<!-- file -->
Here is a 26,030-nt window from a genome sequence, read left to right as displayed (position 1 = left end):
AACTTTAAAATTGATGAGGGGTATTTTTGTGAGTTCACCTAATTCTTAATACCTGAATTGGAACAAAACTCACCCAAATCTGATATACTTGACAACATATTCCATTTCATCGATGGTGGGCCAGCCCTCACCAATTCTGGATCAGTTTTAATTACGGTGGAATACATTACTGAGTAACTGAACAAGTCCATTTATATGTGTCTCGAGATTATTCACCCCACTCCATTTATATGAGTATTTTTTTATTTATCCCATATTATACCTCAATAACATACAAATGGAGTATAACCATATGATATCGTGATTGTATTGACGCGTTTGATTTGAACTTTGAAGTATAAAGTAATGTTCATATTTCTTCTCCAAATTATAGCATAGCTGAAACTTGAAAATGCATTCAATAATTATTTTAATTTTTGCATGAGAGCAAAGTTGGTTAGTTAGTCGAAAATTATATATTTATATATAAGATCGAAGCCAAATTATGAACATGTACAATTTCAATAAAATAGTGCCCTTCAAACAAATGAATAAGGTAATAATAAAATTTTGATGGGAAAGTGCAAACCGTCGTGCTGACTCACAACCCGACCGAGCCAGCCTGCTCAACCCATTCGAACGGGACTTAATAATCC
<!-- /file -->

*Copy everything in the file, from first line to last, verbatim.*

Here is a 26,030-nt window from a genome sequence, read left to right as displayed (position 1 = left end):
AACTTTAAAATTGATGAGGGGTATTTTTGTGAGTTCACCTAATTCTTAATACCTGAATTGGAACAAAACTCACCCAAATCTGATATACTTGACAACATATTCCATTTCATCGATGGTGGGCCAGCCCTCACCAATTCTGGATCAGTTTTAATTACGGTGGAATACATTACTGAGTAACTGAACAAGTCCATTTATATGTGTCTCGAGATTATTCACCCCACTCCATTTATATGAGTATTTTTTTATTTATCCCATATTATACCTCAATAACATACAAATGGAGTATAACCATATGATATCGTGATTGTATTGACGCGTTTGATTTGAACTTTGAAGTATAAAGTAATGTTCATATTTCTTCTCCAAATTATAGCATAGCTGAAACTTGAAAATGCATTCAATAATTATTTTAATTTTTGCATGAGAGCAAAGTTGGTTAGTTAGTCGAAAATTATATATTTATATATAAGATCGAAGCCAAATTATGAACATGTACAATTTCAATAAAATAGTGCCCTTCAAACAAATGAATAAGGTAATAATAAAATTTTGATGGGAAAGTGCAAACCGTCGTGCTGACTCACAACCCGACCGAGCCAGCCTGCTCAACCCATTCGAACGGGACTTAATAATCC